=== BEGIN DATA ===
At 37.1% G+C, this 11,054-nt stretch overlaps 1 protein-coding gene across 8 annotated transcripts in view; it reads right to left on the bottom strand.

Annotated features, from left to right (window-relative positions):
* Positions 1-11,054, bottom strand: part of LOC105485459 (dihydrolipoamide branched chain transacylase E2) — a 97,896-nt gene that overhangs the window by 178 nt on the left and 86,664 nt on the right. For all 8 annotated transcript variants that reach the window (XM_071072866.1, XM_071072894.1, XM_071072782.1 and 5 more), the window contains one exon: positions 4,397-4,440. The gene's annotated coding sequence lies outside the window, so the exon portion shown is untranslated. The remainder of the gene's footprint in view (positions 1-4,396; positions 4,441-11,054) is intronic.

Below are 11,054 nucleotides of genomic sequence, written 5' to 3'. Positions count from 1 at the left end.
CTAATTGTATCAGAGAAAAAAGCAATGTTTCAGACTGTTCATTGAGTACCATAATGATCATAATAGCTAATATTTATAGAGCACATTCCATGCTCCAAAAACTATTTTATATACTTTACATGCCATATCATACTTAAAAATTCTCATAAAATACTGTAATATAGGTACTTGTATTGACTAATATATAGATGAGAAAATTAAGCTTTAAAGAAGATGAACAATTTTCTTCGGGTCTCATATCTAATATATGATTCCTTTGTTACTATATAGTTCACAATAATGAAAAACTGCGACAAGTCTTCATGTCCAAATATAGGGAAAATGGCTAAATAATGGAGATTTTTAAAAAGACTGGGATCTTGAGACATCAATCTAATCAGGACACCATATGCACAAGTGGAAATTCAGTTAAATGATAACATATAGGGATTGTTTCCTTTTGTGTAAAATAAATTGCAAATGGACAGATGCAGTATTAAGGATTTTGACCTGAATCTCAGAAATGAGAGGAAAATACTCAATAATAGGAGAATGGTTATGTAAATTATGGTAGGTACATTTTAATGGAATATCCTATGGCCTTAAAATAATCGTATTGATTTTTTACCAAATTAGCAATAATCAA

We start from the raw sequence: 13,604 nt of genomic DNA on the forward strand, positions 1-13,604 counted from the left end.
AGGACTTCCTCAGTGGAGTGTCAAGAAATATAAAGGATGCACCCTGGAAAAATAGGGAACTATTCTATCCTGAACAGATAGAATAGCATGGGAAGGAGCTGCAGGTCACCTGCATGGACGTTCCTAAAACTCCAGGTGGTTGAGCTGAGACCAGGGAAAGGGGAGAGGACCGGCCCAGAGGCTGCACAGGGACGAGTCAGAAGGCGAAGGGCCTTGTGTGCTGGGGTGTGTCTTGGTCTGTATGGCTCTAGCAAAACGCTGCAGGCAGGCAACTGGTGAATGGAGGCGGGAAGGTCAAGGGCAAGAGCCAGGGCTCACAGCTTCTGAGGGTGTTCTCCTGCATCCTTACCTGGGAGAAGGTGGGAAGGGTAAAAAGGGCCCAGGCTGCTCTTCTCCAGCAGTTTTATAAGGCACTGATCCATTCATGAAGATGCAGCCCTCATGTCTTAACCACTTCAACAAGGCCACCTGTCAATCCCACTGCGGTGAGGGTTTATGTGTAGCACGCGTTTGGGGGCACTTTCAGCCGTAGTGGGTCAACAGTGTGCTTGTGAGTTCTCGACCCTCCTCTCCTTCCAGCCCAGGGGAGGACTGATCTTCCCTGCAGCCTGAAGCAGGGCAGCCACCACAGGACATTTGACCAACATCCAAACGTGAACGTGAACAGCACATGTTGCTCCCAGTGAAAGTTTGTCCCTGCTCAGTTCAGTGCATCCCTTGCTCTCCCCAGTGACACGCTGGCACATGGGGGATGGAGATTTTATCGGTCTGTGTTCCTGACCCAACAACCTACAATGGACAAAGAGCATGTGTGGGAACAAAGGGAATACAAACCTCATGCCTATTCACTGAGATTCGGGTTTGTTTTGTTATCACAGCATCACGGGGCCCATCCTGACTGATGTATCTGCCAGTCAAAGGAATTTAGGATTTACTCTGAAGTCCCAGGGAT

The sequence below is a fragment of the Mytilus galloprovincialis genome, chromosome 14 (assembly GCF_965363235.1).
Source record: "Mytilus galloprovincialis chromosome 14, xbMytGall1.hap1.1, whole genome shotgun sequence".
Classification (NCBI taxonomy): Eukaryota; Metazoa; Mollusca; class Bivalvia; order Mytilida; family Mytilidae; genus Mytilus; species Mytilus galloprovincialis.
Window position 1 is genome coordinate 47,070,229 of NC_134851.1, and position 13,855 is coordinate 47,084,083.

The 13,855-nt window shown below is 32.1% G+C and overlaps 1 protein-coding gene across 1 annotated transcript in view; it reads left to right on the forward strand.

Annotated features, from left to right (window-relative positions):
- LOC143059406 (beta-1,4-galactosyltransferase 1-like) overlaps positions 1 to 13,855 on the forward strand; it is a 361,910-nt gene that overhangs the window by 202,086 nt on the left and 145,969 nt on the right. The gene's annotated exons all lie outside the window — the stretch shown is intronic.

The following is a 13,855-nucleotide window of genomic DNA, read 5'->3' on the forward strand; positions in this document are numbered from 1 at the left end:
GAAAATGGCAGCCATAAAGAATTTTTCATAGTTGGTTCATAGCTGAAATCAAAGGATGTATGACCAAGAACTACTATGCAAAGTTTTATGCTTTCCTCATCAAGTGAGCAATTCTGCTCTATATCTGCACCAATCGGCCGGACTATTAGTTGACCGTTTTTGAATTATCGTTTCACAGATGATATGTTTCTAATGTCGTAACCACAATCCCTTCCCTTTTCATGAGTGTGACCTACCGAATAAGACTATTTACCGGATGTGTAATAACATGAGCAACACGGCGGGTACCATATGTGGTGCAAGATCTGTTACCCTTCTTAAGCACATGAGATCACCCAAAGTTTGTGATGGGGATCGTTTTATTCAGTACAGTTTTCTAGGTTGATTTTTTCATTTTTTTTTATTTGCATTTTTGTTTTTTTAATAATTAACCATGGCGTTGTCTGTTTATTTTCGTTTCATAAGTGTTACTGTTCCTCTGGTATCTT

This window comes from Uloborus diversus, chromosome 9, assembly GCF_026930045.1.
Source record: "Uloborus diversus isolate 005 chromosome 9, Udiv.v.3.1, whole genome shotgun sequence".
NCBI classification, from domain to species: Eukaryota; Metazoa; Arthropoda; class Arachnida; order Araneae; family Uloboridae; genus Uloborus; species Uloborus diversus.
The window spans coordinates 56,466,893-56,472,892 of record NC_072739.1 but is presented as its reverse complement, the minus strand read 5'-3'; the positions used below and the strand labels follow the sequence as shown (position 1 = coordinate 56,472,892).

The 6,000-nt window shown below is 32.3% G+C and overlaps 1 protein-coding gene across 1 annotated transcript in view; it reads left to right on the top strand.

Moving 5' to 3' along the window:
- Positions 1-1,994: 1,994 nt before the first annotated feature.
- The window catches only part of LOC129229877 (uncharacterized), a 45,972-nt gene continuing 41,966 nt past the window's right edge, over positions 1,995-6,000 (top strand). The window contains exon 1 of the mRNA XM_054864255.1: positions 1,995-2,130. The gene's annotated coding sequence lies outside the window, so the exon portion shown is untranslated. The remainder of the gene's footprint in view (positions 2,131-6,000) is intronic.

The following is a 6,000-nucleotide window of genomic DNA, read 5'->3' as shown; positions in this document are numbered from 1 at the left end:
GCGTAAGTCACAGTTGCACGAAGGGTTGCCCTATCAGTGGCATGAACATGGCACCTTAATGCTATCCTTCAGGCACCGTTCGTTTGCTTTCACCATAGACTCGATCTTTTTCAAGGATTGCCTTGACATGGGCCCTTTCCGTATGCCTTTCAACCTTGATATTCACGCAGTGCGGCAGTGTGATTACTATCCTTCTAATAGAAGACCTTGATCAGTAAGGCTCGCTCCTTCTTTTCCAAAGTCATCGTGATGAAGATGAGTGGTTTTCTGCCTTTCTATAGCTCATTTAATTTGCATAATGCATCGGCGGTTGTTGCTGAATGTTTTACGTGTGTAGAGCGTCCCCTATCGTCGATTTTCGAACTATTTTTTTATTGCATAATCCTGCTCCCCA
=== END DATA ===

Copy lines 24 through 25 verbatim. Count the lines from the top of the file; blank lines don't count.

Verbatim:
- The window catches only part of LOC129229877 (uncharacterized), a 45,972-nt gene continuing 41,966 nt past the window's right edge, over positions 1,995-6,000 (top strand). The window contains exon 1 of the mRNA XM_054864255.1: positions 1,995-2,130. The gene's annotated coding sequence lies outside the window, so the exon portion shown is untranslated. The remainder of the gene's footprint in view (positions 2,131-6,000) is intronic.

The following is a 6,000-nucleotide window of genomic DNA, read 5'->3' as shown; positions in this document are numbered from 1 at the left end: